Copyright © 2021 Albuquerque Journal
When Public Service Company of New Mexico abandons the coal-fired San Juan Generating Station in June, the utility won’t have enough solar replacement power to pick up the slack because of supply chain issues caused by the global pandemic.
Three of the four solar projects meant to replace the coal plant won’t be fully operating until well after San Juan’s closure, creating potential power supply issues when consumer demand peaks in summer 2022. PNM is seeking agreements with other regional utilities for temporary backup power for when homes and businesses ramp up their cooling systems during summer. But with unprecedented heat waves stressing power grids throughout the West, the utility is struggling to secure needed San Juan replacement power.
Utility executives are “very concerned” about it, although the company does expect to lock in deals with power suppliers in time to meet consumer demand next summer, said Vice President for Generation Tom Fallgren.
“Do I lose sleep over it? Yes,” Fallgren recently told the state Public Regulation Commission. “Do I think we’ll solve it? Yes.”
The problems began in May, when developers of one of four solar projects meant to replace coal generation next year told PNM it would not be able to bring its planned “Rockmont” solar plant online in time for San Juan’s closure. The 130-megawatt Rockmont project – with 100 MW of solar generation and 30 MW of backup battery storage – accounts for about 14% of the total 950 MW of solar panels and batteries that PNM has contracted to replace San Juan.
The other sources:
• A 450-MW “Arroyo” solar and battery system in McKinley County.
• A 300-MW “San Juan” solar and battery project.
• A 70-MW “Jicarilla” solar and battery facility in Rio Arriba County.
Rockmont developers are behind because they never fully resolved right-of-way issues with land owners before completing their contract with PNM. That interrupted agreed-on construction timelines, pushing the developers into default on the contract, Fallgren told the Journal.
PNM is now working with other companies that have needed land rights in place to take over the Rockmont project.
But over the summer, the Arroyo and San Juan project developers also told PNM that supply chain issues caused by the pandemic have affected their construction plans, delaying completion dates for those projects as well. They could go partly online between June and December of next year, but they won’t be fully operational until spring 2023, at the earliest.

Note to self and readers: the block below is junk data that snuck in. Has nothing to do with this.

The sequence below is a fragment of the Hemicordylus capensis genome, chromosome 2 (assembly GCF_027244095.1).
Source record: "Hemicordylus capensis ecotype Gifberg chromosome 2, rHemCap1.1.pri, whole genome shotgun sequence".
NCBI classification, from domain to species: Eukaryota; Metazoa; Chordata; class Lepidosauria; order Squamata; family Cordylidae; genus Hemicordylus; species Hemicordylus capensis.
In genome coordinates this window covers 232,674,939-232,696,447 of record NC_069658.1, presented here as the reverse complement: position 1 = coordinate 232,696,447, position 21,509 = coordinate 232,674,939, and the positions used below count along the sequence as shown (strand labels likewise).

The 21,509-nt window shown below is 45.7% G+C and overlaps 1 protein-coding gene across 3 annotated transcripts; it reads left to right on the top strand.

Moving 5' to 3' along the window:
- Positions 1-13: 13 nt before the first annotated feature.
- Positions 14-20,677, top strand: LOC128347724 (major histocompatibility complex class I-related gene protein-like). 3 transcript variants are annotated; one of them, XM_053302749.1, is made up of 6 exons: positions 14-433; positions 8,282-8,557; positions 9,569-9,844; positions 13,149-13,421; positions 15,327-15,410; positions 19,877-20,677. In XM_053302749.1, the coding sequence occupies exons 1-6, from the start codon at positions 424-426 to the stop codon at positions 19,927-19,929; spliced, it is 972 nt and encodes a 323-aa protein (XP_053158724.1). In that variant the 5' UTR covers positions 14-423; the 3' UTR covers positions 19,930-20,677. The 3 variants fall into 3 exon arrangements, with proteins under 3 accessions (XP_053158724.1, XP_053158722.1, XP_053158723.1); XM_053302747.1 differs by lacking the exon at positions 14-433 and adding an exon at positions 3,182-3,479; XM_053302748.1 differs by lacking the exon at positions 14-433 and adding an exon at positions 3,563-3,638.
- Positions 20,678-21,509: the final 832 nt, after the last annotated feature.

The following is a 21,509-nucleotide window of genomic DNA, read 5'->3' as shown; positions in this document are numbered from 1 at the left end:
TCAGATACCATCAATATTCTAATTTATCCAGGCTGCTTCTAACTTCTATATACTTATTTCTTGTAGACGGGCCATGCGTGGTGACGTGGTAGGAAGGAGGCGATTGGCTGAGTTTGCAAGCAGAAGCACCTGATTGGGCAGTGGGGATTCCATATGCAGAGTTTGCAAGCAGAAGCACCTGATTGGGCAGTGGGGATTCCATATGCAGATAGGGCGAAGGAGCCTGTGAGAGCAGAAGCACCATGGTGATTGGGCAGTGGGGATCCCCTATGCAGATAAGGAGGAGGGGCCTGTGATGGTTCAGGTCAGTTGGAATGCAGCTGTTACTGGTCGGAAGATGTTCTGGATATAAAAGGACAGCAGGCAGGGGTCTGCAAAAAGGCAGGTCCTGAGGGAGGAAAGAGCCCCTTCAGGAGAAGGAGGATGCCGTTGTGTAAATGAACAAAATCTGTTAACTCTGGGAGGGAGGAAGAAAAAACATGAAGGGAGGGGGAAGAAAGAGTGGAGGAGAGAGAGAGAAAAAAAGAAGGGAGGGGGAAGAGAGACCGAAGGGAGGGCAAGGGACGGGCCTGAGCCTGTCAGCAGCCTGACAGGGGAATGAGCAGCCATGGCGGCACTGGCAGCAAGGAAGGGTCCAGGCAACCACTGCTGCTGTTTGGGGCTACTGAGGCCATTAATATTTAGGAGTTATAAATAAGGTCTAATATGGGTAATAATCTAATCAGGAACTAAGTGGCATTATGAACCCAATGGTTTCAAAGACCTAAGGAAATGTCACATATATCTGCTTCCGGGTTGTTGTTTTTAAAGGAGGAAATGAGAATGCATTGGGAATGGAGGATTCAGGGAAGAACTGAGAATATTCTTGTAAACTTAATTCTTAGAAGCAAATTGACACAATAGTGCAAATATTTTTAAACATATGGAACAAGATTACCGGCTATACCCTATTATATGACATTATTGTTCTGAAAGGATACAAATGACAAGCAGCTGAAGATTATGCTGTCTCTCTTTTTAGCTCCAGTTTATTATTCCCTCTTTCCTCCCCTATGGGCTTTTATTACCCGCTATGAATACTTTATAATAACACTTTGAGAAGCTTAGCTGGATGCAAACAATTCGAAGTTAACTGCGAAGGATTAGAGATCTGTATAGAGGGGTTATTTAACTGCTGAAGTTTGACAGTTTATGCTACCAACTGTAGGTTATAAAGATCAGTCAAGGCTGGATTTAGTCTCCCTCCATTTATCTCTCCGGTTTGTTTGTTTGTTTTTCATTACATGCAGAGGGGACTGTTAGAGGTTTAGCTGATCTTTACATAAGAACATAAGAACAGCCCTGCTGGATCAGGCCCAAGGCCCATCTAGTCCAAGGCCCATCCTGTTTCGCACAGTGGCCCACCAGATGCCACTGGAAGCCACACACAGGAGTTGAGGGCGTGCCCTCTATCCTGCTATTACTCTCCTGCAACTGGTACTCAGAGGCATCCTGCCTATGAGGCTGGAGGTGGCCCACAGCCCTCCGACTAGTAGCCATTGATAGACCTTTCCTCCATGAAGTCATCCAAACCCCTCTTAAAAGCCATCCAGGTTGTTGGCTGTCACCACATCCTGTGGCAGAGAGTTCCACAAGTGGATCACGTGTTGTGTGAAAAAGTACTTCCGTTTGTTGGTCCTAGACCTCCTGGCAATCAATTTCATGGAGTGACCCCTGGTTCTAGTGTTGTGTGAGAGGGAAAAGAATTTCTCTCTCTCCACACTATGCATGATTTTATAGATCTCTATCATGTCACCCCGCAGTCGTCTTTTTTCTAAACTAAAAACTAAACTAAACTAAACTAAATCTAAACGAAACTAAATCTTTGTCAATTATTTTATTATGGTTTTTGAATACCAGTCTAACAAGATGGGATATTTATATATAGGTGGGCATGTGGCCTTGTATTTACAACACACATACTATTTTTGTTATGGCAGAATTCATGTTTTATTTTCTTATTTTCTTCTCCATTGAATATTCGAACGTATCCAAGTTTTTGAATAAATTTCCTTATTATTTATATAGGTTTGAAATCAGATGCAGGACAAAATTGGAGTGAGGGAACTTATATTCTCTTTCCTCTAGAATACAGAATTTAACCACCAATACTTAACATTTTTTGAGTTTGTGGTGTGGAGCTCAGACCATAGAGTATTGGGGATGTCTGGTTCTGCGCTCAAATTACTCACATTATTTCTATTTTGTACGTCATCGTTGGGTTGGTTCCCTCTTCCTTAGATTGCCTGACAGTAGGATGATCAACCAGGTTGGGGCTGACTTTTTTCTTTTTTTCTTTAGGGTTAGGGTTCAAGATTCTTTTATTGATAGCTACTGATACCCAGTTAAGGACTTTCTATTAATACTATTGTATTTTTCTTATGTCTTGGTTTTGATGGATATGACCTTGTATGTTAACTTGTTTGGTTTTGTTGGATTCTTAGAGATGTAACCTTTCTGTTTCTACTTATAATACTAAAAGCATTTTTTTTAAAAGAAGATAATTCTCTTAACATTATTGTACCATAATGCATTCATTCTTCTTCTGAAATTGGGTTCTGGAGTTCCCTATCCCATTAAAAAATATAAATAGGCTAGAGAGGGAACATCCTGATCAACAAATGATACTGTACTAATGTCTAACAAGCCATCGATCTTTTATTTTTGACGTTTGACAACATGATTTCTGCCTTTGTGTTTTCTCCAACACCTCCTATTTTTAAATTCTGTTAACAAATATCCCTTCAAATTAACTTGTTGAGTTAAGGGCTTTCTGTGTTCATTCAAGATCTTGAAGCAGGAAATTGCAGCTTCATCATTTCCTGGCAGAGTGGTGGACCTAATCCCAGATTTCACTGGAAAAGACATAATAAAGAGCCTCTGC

The central problem is importing solar panels from Asia. The pandemic significantly slowed factory production, and now maritime shipping is backed up at West Coast ports.
“The shipping delays have had a huge impact, not only for solar panels, but for many other products,” Fallgren said. “We do expect all the solar resources to come online in 2023, but we’re facing significant issues for next summer.”
Without temporary replacement power – either by purchasing electricity on wholesale markets or through short-term, bilateral supply agreements with other utilities – PNM’s reserve margin of power from its own generating systems would fall to just 5% next summer. That compares with a 13% margin it normally maintains.
Complicating the situation, recent PNM requests for proposals to purchase wholesale resources in preparation for summer 2022 turned up almost no responses. That’s because all Western states are struggling to lock in enough electricity for their own grids, given the unprecedented heat waves in recent years brought on by climate change.
“I think that just reflects how tight markets are becoming in the West,” Ron Darnell, PNM senior vice president for public policy, told the PRC in a recent presentation about the problems. “This is a challenging situation.”
In fact, given the changing weather patterns, PNM and the PRC need to raise reserve margins, Fallgren said.
“In light of extreme weather conditions seen among our neighbors, we should look at expanding (reserve margins) up to 18% to 20%,” Fallgren told commissioners.
That would mean contracting for more generating resources in the near future, something the utility is now evaluating. But for now, it’s primarily focused on resolving the short-term supply issues for next summer.
The company is in advanced negotiations on bilateral supply contracts with other utilities, Fallgren told the Journal. It may also temporarily lease some diesel generators and battery storage systems.
Some PRC commissioners have suggested delaying the San Juan closure until the end of next summer, but that would require complex negotiations with other plant co-owners, as well as a new coal-supply contract to run the plant.
“We don’t see extending San Juan operations as a viable option,” Fallgren said.
The PRC is closely monitoring the situation and will request regular updates from PNM, commission Chair Stephen Fischmann said.
“PNM is working full blast on a wide variety of ways to fill the power gap,” Fischmann told the Journal. “We’ll check in monthly to see how it’s going to get this resolved with minimal impact on consumers.”
Still, once the summer 2022 power issues are resolved, the PRC must continue working with PNM and other local utilities on long-term grid reliability and reserve margins, given the limited capacity now to depend on regional wholesale markets to fill in gaps as states work to transition their grids from fossil fuels to renewable resources.
“That issue is getting a lot of regulatory attention now on a regional basis to address resource adequacy and having enough generation to meet demand,” Fischmann said. “That might entail hanging on a little longer to generating plants that are scheduled for shutdown to make sure we don’t put ourselves in a bind.”